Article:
The current Chancellor of the Exchequer , Jeremy Hunt has warned “eye-watering” decisions lie ahead. The Treasury confirmed the chancellor will announce “further changes to fiscal policy” in the Medium-Term Fiscal Plan.

The one certainty is that local government finance will be hit. The Institute of Government and the CIPFA have published their latest ‘Performance Tracker’ report looking at the state of public finances. The report says:

“Many adult social care and neighbourhood services shrinking in scope or reducing levels of support. Meanwhile, schools have not been provided with sufficient resources to enable pupils to catch up on learning lost during the pandemic. All this would have been more manageable had services been in good shape on the eve of the crisis.”

IfG programme director Nick Davies is quoted as saying: “Public services are in a fragile state with little prospect of improvement before the next election. These are not isolated problems in specific services, but interconnected structural failures. The pandemic exacerbated these problems but they are not new. This has been a lost decade for public services, with performance worse now than it was in 2010.”

Back in 2015, Cllr Alan Hall chaired a group that examined the affects of austerity since 2010. This review sought to map public spending across the borough of Lewisham to enable the Council to understand how resources are being deployed by other organisations spending public money in the borough. Unsurprisingly, it revealed that most areas of public spending in Lewisham have contracted and that recent annual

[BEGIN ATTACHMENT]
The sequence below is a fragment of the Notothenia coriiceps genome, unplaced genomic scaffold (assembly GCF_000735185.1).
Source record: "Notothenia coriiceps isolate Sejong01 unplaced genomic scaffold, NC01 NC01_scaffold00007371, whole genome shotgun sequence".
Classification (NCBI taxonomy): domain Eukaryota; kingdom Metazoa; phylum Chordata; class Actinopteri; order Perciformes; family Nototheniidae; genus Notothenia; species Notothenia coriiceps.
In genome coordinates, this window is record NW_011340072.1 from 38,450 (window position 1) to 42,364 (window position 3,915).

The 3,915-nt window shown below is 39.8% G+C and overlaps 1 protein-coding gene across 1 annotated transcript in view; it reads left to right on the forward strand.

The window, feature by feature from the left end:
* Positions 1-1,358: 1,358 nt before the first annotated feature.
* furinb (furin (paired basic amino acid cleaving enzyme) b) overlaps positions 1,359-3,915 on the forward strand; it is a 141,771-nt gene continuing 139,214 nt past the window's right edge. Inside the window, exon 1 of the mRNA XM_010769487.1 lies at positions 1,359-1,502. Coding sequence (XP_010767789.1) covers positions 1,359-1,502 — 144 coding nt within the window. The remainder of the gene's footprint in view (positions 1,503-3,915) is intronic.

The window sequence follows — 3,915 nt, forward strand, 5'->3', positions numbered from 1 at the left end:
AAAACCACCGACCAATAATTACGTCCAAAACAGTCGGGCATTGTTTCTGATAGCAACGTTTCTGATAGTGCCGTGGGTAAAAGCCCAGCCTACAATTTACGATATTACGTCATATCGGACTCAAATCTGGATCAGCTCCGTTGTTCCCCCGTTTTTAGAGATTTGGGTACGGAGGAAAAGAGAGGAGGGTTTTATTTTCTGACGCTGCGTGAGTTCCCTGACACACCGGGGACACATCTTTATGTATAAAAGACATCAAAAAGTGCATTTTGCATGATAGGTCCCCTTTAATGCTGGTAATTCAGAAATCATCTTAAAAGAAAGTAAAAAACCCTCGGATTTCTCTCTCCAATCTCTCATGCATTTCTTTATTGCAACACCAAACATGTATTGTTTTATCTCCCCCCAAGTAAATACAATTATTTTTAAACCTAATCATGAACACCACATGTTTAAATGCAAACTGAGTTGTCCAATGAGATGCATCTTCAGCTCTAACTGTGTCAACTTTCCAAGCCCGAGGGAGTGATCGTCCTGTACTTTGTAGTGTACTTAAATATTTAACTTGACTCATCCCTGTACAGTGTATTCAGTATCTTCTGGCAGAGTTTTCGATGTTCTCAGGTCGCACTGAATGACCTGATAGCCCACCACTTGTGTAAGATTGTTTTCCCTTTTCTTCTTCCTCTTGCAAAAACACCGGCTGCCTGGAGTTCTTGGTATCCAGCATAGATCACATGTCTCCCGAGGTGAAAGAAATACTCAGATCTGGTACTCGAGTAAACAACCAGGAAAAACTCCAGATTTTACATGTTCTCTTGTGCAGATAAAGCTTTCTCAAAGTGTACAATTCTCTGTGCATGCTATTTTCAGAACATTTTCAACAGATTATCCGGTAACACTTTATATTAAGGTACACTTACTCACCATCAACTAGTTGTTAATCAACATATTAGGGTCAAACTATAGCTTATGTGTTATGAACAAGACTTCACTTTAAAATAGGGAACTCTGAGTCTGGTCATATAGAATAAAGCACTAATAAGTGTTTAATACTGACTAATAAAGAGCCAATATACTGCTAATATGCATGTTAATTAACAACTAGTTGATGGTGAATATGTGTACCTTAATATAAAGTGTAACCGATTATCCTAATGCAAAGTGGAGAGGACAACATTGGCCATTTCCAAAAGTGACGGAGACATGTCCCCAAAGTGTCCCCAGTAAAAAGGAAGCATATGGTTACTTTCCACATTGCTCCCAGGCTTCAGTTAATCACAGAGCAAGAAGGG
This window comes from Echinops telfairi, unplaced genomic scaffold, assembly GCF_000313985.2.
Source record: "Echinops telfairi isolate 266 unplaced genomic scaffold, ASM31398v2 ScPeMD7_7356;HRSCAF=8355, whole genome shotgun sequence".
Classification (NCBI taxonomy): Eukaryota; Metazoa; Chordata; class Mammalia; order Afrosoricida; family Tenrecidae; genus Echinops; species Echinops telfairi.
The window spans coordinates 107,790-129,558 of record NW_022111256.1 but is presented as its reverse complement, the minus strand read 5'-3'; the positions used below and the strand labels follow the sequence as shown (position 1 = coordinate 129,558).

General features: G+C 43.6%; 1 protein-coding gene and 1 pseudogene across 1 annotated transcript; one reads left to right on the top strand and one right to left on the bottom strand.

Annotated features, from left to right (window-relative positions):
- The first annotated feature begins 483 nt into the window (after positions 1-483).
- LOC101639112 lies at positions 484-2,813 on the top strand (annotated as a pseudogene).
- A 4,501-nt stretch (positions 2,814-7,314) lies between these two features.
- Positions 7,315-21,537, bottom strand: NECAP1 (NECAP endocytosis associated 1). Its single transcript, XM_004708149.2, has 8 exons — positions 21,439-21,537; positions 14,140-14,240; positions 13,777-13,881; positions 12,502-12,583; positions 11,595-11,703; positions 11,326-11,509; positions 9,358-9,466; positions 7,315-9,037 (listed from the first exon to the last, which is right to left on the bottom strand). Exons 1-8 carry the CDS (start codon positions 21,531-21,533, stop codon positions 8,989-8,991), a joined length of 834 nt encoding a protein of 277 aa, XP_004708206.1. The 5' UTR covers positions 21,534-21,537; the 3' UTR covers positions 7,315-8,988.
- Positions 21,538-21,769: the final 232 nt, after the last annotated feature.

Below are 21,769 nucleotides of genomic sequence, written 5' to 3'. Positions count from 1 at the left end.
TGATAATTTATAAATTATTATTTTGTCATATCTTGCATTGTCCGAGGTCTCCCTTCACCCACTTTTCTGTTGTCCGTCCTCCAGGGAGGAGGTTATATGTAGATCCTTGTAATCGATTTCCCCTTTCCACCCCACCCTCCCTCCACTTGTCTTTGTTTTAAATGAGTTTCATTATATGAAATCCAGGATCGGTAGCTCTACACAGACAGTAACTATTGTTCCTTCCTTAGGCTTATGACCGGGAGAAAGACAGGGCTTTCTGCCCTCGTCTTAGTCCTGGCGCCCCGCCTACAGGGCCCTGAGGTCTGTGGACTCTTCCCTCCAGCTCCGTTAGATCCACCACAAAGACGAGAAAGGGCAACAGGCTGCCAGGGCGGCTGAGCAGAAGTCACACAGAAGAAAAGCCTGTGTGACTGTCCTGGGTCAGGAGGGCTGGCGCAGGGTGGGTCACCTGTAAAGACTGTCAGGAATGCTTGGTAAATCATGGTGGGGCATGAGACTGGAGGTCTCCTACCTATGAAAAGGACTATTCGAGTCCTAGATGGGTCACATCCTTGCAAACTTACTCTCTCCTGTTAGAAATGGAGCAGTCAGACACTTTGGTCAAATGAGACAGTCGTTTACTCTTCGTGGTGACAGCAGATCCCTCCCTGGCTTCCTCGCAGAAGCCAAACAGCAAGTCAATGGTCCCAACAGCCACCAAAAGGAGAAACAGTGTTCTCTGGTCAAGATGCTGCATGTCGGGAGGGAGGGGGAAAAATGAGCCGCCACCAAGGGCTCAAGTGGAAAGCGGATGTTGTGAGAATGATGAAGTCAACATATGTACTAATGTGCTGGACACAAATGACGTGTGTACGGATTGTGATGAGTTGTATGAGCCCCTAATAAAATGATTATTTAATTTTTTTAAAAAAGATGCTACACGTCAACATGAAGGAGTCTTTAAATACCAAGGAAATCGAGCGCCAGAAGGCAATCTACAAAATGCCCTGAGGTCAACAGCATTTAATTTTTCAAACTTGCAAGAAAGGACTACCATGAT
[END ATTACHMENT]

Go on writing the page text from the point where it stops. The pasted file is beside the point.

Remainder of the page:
reductions in funding are forecast to continue in future years.

The recommendation that it is crucial that all organisations spending public money in Lewisham work together, understand the services that others provide, and understand the impact that other organisations’ spending reductions will have on all services remains key to ensuring that public services can still deliver today.

Lewisham Council have published cuts proposals for next year’s budget round. These new proposals total £13.796m of which £10.826m are towards a budget gap in 2023/24.

As the public finance narrative is well described by the CIPFA and IfG it will be essential that Lewisham Council’s spending plans are carefully and diligently scrutinised to ensure that high quality public services are maintained whilst paying the workforce fairly and properly during the cost of living crisis.


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